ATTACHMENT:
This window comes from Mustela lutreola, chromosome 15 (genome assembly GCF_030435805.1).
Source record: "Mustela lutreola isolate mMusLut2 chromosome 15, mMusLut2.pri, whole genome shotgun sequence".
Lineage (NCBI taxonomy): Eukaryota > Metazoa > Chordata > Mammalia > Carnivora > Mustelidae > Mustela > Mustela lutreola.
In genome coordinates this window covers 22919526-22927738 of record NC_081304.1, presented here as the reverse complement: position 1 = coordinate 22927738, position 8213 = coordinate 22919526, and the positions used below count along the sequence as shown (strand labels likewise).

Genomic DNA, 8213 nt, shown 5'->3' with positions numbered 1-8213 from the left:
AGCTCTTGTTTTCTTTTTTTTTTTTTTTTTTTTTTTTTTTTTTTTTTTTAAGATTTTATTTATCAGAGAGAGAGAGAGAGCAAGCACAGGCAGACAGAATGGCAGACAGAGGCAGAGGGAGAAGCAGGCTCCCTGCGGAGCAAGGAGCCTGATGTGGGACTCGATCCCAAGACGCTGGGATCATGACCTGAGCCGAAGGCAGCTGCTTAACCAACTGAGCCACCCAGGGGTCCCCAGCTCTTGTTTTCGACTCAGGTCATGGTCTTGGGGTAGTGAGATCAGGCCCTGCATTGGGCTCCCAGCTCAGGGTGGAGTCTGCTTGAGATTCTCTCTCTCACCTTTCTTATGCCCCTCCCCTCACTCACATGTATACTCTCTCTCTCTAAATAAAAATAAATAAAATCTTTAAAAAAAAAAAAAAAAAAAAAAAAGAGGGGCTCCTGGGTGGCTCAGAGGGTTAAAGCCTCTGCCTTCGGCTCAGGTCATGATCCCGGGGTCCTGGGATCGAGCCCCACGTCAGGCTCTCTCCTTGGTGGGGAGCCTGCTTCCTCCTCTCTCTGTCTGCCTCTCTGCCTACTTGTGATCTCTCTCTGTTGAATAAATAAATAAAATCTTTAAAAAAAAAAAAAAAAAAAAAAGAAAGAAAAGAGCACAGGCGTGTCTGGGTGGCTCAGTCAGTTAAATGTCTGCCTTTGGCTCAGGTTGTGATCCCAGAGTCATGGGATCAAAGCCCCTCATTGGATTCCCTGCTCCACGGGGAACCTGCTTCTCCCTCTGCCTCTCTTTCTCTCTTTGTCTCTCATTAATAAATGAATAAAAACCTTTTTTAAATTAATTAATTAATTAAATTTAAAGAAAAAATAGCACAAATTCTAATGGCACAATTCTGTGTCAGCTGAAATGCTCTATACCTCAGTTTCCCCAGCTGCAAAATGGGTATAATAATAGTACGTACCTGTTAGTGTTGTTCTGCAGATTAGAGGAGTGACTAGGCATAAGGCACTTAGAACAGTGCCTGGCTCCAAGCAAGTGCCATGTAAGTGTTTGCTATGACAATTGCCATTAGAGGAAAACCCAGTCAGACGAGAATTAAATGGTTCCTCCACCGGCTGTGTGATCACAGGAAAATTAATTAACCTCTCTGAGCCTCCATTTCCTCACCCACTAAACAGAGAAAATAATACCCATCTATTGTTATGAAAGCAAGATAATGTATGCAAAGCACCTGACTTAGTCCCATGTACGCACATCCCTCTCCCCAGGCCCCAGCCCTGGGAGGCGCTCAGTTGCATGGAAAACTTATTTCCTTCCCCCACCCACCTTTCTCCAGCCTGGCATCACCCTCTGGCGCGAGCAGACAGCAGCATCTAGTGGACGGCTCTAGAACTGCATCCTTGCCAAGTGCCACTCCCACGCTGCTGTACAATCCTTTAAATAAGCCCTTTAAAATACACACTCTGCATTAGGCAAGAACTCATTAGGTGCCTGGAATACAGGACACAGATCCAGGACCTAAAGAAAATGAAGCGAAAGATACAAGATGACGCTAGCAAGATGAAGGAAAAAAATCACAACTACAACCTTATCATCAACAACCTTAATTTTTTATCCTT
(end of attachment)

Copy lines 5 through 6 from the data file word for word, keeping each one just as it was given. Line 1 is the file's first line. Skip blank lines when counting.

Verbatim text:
Genomic DNA, 8213 nt, shown 5'->3' with positions numbered 1-8213 from the left:
AGCTCTTGTTTTCTTTTTTTTTTTTTTTTTTTTTTTTTTTTTTTTTTTTAAGATTTTATTTATCAGAGAGAGAGAGAGAGCAAGCACAGGCAGACAGAATGGCAGACAGAGGCAGAGGGAGAAGCAGGCTCCCTGCGGAGCAAGGAGCCTGATGTGGGACTCGATCCCAAGACGCTGGGATCATGACCTGAGCCGAAGGCAGCTGCTTAACCAACTGAGCCACCCAGGGGTCCCCAGCTCTTGTTTTCGACTCAGGTCATGGTCTTGGGGTAGTGAGATCAGGCCCTGCATTGGGCTCCCAGCTCAGGGTGGAGTCTGCTTGAGATTCTCTCTCTCACCTTTCTTATGCCCCTCCCCTCACTCACATGTATACTCTCTCTCTCTAAATAAAAATAAATAAAATCTTTAAAAAAAAAAAAAAAAAAAAAAAAGAGGGGCTCCTGGGTGGCTCAGAGGGTTAAAGCCTCTGCCTTCGGCTCAGGTCATGATCCCGGGGTCCTGGGATCGAGCCCCACGTCAGGCTCTCTCCTTGGTGGGGAGCCTGCTTCCTCCTCTCTCTGTCTGCCTCTCTGCCTACTTGTGATCTCTCTCTGTTGAATAAATAAATAAAATCTTTAAAAAAAAAAAAAAAAAAAAAAGAAAGAAAAGAGCACAGGCGTGTCTGGGTGGCTCAGTCAGTTAAATGTCTGCCTTTGGCTCAGGTTGTGATCCCAGAGTCATGGGATCAAAGCCCCTCATTGGATTCCCTGCTCCACGGGGAACCTGCTTCTCCCTCTGCCTCTCTTTCTCTCTTTGTCTCTCATTAATAAATGAATAAAAACCTTTTTTAAATTAATTAATTAATTAAATTTAAAGAAAAAATAGCACAAATTCTAATGGCACAATTCTGTGTCAGCTGAAATGCTCTATACCTCAGTTTCCCCAGCTGCAAAATGGGTATAATAATAGTACGTACCTGTTAGTGTTGTTCTGCAGATTAGAGGAGTGACTAGGCATAAGGCACTTAGAACAGTGCCTGGCTCCAAGCAAGTGCCATGTAAGTGTTTGCTATGACAATTGCCATTAGAGGAAAACCCAGTCAGACGAGAATTAAATGGTTCCTCCACCGGCTGTGTGATCACAGGAAAATTAATTAACCTCTCTGAGCCTCCATTTCCTCACCCACTAAACAGAGAAAATAATACCCATCTATTGTTATGAAAGCAAGATAATGTATGCAAAGCACCTGACTTAGTCCCATGTACGCACATCCCTCTCCCCAGGCCCCAGCCCTGGGAGGCGCTCAGTTGCATGGAAAACTTATTTCCTTCCCCCACCCACCTTTCTCCAGCCTGGCATCACCCTCTGGCGCGAGCAGACAGCAGCATCTAGTGGACGGCTCTAGAACTGCATCCTTGCCAAGTGCCACTCCCACGCTGCTGTACAATCCTTTAAATAAGCCCTTTAAAATACACACTCTGCATTAGGCAAGAACTCATTAGGTGCCTGGAATACAGGACACAGATCCAGGACCTAAAGAAAATGAAGCGAAAGATACAAGATGACGCTAGCAAGATGAAGGAAAAAAATCACAACTACAACCTTATCATCAACAACCTTAATTTTTTATCCTT